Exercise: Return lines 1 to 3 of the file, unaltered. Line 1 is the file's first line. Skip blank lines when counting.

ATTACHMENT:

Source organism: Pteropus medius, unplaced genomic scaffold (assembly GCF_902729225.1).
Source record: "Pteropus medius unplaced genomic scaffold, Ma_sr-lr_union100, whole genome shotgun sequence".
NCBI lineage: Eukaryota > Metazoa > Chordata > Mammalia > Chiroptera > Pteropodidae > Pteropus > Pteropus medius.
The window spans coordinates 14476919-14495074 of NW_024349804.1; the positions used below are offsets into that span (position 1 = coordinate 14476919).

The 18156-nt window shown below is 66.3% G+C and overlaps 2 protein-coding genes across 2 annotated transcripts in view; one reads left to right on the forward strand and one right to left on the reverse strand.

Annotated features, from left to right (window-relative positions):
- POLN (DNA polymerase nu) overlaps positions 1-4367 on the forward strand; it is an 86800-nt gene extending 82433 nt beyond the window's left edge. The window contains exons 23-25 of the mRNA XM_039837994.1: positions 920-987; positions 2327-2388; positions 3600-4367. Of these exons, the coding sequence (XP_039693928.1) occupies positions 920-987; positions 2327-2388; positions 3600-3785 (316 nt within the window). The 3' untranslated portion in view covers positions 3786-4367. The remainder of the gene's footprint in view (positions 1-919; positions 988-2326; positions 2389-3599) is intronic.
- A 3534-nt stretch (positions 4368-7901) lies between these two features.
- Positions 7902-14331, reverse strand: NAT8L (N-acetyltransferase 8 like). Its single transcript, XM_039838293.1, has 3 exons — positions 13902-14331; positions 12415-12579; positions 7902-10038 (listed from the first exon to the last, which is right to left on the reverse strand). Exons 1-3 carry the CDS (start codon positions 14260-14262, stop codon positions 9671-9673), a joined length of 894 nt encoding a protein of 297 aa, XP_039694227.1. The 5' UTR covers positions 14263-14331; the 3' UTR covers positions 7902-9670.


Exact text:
Source organism: Pteropus medius, unplaced genomic scaffold (assembly GCF_902729225.1).
Source record: "Pteropus medius unplaced genomic scaffold, Ma_sr-lr_union100, whole genome shotgun sequence".
NCBI lineage: Eukaryota > Metazoa > Chordata > Mammalia > Chiroptera > Pteropodidae > Pteropus > Pteropus medius.